O3: Trashumancia CD/DL Sofa Music

O3: Trashumancia         CD/DL Sofa Music

All the makings of albums I hate come to mind, when the words ‘Free Improvisation’ are uttered.  It really does set me off on bad footing before I hit the play button, as history has told me most of the stuff in this field is nothing short of bloody awful.

Again, whilst being quieter than expected, this is a rambling concoction of bells, chimes, stumbling instrumentation and percussion that endlessly fumbles and falls over with no apparent nod to any form of musical gumption.

There’s no structure, no form and most importantly, no point to this genre and I am aghast at the amount of labels that churn this stuff out year on year.  The sad thing is; occasionally you can hear a glimpse of musicianship that criminally hasn’t being capitalised on.  If I never hear another album of this ilk, it will be too soon. Life is far too short to waste on monotony such as this.


MIGUEL ANGEL TOLOSA: Ephimeral CD Sofa Music

MIGUEL ANGEL TOLOSA: Ephimeral       CD   Sofa Music

Tonal Dark Ambient is the order of the day, on this third full-length affair from Madrid’s Miguel Angel Tolosa.

Rich undercurrents of grit scuttle over a sea of low-end pads; that reach out to the heavens in a subtle desperation.  With the odd flash of field recordings to pad out an atmosphere, Tolosa has left space for his gentle drone work to provide light where there is shade; and when they do appear, they provide a welcome respite from the murky depths from which this album was born.

As a whole, this is by no means a game changer in the DA community.  However, with this album, Miguel can safely sit on the fringe of the genre; providing value to that scene, whilst crossing over to other ambient territories as a stable bridge.

As calm as it is unnerving, ‘Ephimeral’ is a solid piece of work that is as necessary and as urgent as that produced by many of his peers.


JIM DENLEY: Cut Air CD Sofa Music

JIM DENLEY: Cut Air     CD   Sofa Music

Taking a globalist approach as the concept to his latest album, Australia’s Denley; has taken on board a variety of acoustic instrumentation to produce here, an organic sounding release that crosses ethnicity.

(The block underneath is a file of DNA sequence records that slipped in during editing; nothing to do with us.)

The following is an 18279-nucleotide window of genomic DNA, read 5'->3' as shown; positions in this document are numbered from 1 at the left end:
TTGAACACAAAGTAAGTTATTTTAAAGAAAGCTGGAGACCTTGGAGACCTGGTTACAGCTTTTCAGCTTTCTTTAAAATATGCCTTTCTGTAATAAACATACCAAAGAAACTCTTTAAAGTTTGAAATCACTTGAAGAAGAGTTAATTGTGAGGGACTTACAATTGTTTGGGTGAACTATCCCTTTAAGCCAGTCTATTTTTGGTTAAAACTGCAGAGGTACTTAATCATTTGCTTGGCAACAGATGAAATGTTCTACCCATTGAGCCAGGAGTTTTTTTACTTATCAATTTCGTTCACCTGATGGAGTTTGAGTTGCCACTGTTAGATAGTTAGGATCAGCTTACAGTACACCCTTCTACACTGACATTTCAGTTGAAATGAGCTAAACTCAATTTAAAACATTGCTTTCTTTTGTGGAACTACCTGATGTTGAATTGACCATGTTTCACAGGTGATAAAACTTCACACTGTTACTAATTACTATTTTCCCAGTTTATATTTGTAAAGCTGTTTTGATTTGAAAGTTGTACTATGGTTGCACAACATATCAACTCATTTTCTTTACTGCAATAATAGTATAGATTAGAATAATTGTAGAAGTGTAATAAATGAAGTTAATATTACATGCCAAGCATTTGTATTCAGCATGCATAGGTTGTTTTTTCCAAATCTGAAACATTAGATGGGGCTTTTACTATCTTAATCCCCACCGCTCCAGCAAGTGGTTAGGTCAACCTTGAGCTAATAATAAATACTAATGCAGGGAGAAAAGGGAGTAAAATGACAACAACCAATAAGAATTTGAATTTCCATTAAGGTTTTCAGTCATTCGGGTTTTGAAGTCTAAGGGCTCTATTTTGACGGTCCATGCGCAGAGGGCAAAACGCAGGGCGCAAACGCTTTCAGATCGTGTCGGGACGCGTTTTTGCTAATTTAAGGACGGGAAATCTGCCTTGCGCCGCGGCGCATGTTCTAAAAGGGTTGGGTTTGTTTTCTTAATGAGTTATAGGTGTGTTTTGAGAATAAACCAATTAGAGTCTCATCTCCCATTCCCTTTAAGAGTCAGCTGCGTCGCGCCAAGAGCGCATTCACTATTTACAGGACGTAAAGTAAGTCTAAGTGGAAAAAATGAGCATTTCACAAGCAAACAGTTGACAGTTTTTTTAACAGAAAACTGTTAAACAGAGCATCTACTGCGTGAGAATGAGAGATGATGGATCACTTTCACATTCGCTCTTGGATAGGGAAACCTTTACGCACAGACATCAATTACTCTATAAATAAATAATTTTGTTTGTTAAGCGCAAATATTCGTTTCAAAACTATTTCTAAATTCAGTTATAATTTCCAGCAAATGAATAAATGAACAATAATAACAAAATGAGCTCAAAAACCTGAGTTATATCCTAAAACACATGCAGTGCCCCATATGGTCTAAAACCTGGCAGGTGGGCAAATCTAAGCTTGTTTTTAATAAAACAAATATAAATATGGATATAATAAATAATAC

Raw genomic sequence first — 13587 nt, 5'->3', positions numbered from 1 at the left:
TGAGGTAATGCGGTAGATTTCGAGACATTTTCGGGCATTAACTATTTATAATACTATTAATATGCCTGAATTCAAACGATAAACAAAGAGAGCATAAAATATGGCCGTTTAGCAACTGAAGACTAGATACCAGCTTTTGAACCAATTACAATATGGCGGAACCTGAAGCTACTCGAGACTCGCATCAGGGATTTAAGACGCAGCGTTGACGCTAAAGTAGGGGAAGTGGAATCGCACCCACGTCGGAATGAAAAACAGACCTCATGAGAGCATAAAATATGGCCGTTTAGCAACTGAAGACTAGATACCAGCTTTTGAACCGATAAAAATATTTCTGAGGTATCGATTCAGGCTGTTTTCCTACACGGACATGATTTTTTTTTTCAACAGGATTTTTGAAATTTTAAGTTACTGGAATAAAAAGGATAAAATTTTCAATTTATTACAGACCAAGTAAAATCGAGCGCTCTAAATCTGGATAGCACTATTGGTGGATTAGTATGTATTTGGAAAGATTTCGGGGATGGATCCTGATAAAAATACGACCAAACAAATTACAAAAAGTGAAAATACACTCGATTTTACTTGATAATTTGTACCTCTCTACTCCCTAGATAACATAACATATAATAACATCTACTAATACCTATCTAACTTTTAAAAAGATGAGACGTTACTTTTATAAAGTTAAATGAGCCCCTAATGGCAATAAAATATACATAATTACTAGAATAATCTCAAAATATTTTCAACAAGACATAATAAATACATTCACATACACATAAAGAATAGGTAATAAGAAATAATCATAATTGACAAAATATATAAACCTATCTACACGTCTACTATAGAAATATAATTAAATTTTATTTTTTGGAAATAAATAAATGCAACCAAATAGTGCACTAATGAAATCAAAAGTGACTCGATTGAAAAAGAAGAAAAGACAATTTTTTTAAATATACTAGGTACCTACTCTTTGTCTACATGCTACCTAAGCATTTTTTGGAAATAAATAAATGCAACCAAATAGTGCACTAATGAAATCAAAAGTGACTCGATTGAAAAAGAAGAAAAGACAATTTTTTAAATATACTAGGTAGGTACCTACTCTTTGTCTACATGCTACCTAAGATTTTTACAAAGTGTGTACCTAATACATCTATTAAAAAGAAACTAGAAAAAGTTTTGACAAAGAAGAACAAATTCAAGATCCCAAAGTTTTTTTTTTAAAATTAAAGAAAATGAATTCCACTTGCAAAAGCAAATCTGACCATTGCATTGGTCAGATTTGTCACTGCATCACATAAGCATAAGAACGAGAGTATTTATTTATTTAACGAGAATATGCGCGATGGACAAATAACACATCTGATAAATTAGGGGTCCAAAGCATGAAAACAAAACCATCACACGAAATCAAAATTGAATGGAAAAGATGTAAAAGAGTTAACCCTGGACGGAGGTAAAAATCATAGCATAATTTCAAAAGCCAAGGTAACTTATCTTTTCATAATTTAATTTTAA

Bamboo from Papa New Guinea, vibrating guitars and field recordings; play alongside his trademark flute, producing a tribal-like affair that is lightly brushed with the percussive elements.  It’s not entirely my cup of tea, but I can visualise what he has tried to achieve on this lengthy two-tracker.

As a blend of tones and sounds this does achieve a great deal, with the title track being drone based; as opposed to its counterpart being a tad messy with its experimentalism.  These two halves providing a duality for a couple of listening bases, that is interesting in one element for one or the other.

Overall, this has obviously taken a bit of work to accomplish; and the effort displayed has to be applauded in its own right, even if it won’t set the world alight.


PHILIPPE LAUZIER: A Pond in my Living Room CD Sofa Music

PHILIPPE LAUZIER: A Pond in my Living Room   CD   Sofa Music

Lauzier’s second full-length album is a sequential exploration into drones obscure noises, created with a variety of instrumentation, such as horns and bells and whatnot.

Reading in the blurb that he has provided sound installations is of no surprise whatsoever.  The haphazard and nonsensical nature of the release fits in well with the ethos of art taking precedence over music; unfortunately though, it’s a format I don’t appreciate.

For the most part, this album feels jumbled and unorganised, with out-of-key notes flying in from all angles haphazardly; like a series of never ending tuning forks, which slowly over the course of this release, drives you utterly bonkers.

I am sure there is a limited market for this piece of work; but for me, as an avid lover of Drone as a genre, I was surprised to find nothing I could sink my teeth into.


KIM MYHR/LASSE MARHAUG: On the Silver Globe LP/CD Sofa Music


KIM MYHR/LASSE MARHAUG: On the Silver Globe   LP/CD   Sofa Music

Myhr and Marhaug are both well-respected artists in their own right.  This debut originated as a commission from the MetaMorf Art Bienale in Trondheim for them to collaborate on an 8-channel piece for 2016.

Set as a science-fiction story on a distant planet, the concept works well with the music itself coming across as sound waves picked up from a distant galaxy.  Squelching radio frequencies scatter themselves over a rumbling, steady bed of bleak Dark Ambient, as machines grind alongside high fluttering beeps.  The end result is minimal and well thought out for the most part.

It’s not all perfect. Sometimes the tracks themselves, took too long to get going; and this in turn left a tendency to become disengaged, only to be dragged back in when there was an immediate abrupt shift in sound.

As a whole though, this is a steady and solid piece of work, even if it will only appeal to a relatively small market.